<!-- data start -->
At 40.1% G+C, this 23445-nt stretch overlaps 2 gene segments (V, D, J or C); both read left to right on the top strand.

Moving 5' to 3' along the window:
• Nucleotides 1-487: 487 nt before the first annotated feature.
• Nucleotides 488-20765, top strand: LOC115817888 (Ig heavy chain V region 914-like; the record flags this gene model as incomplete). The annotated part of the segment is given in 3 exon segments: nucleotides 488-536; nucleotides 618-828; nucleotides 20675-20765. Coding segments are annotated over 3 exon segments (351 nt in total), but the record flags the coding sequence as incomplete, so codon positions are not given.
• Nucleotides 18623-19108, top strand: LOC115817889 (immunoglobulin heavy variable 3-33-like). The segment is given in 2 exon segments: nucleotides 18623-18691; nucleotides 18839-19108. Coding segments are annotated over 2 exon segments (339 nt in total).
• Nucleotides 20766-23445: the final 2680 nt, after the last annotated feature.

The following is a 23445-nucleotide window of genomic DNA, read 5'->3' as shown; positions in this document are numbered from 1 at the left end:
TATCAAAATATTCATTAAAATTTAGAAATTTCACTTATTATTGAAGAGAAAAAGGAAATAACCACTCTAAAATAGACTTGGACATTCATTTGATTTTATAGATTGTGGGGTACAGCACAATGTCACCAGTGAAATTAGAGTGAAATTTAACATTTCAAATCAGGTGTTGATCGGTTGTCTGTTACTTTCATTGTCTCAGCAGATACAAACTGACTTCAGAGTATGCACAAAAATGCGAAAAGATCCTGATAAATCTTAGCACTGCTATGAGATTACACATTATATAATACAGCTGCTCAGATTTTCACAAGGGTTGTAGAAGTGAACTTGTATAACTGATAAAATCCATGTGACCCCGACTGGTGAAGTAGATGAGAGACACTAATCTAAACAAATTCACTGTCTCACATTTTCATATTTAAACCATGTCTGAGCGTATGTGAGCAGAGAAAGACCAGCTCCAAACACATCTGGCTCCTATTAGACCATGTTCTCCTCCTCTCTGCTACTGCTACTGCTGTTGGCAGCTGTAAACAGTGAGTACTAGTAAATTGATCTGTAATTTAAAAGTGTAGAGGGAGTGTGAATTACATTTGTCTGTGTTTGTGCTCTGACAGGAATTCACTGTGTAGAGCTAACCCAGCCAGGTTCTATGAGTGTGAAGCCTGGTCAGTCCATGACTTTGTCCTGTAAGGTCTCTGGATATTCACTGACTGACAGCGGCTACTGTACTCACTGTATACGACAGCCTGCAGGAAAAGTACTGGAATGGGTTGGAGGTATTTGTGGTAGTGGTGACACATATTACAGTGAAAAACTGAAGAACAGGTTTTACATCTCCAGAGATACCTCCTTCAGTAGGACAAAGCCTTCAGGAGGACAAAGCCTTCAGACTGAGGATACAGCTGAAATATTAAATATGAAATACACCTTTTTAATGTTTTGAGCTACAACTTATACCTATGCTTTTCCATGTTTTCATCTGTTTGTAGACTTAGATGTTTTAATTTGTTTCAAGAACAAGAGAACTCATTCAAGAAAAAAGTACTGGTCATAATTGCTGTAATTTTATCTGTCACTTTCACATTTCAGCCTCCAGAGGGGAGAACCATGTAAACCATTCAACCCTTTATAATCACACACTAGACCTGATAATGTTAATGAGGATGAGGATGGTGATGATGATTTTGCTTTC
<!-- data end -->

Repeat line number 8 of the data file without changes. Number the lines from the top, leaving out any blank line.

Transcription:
TATCAAAATATTCATTAAAATTTAGAAATTTCACTTATTATTGAAGAGAAAAAGGAAATAACCACTCTAAAATAGACTTGGACATTCATTTGATTTTATAGATTGTGGGGTACAGCACAATGTCACCAGTGAAATTAGAGTGAAATTTAACATTTCAAATCAGGTGTTGATCGGTTGTCTGTTACTTTCATTGTCTCAGCAGATACAAACTGACTTCAGAGTATGCACAAAAATGCGAAAAGATCCTGATAAATCTTAGCACTGCTATGAGATTACACATTATATAATACAGCTGCTCAGATTTTCACAAGGGTTGTAGAAGTGAACTTGTATAACTGATAAAATCCATGTGACCCCGACTGGTGAAGTAGATGAGAGACACTAATCTAAACAAATTCACTGTCTCACATTTTCATATTTAAACCATGTCTGAGCGTATGTGAGCAGAGAAAGACCAGCTCCAAACACATCTGGCTCCTATTAGACCATGTTCTCCTCCTCTCTGCTACTGCTACTGCTGTTGGCAGCTGTAAACAGTGAGTACTAGTAAATTGATCTGTAATTTAAAAGTGTAGAGGGAGTGTGAATTACATTTGTCTGTGTTTGTGCTCTGACAGGAATTCACTGTGTAGAGCTAACCCAGCCAGGTTCTATGAGTGTGAAGCCTGGTCAGTCCATGACTTTGTCCTGTAAGGTCTCTGGATATTCACTGACTGACAGCGGCTACTGTACTCACTGTATACGACAGCCTGCAGGAAAAGTACTGGAATGGGTTGGAGGTATTTGTGGTAGTGGTGACACATATTACAGTGAAAAACTGAAGAACAGGTTTTACATCTCCAGAGATACCTCCTTCAGTAGGACAAAGCCTTCAGGAGGACAAAGCCTTCAGACTGAGGATACAGCTGAAATATTAAATATGAAATACACCTTTTTAATGTTTTGAGCTACAACTTATACCTATGCTTTTCCATGTTTTCATCTGTTTGTAGACTTAGATGTTTTAATTTGTTTCAAGAACAAGAGAACTCATTCAAGAAAAAAGTACTGGTCATAATTGCTGTAATTTTATCTGTCACTTTCACATTTCAGCCTCCAGAGGGGAGAACCATGTAAACCATTCAACCCTTTATAATCACACACTAGACCTGATAATGTTAATGAGGATGAGGATGGTGATGATGATTTTGCTTTC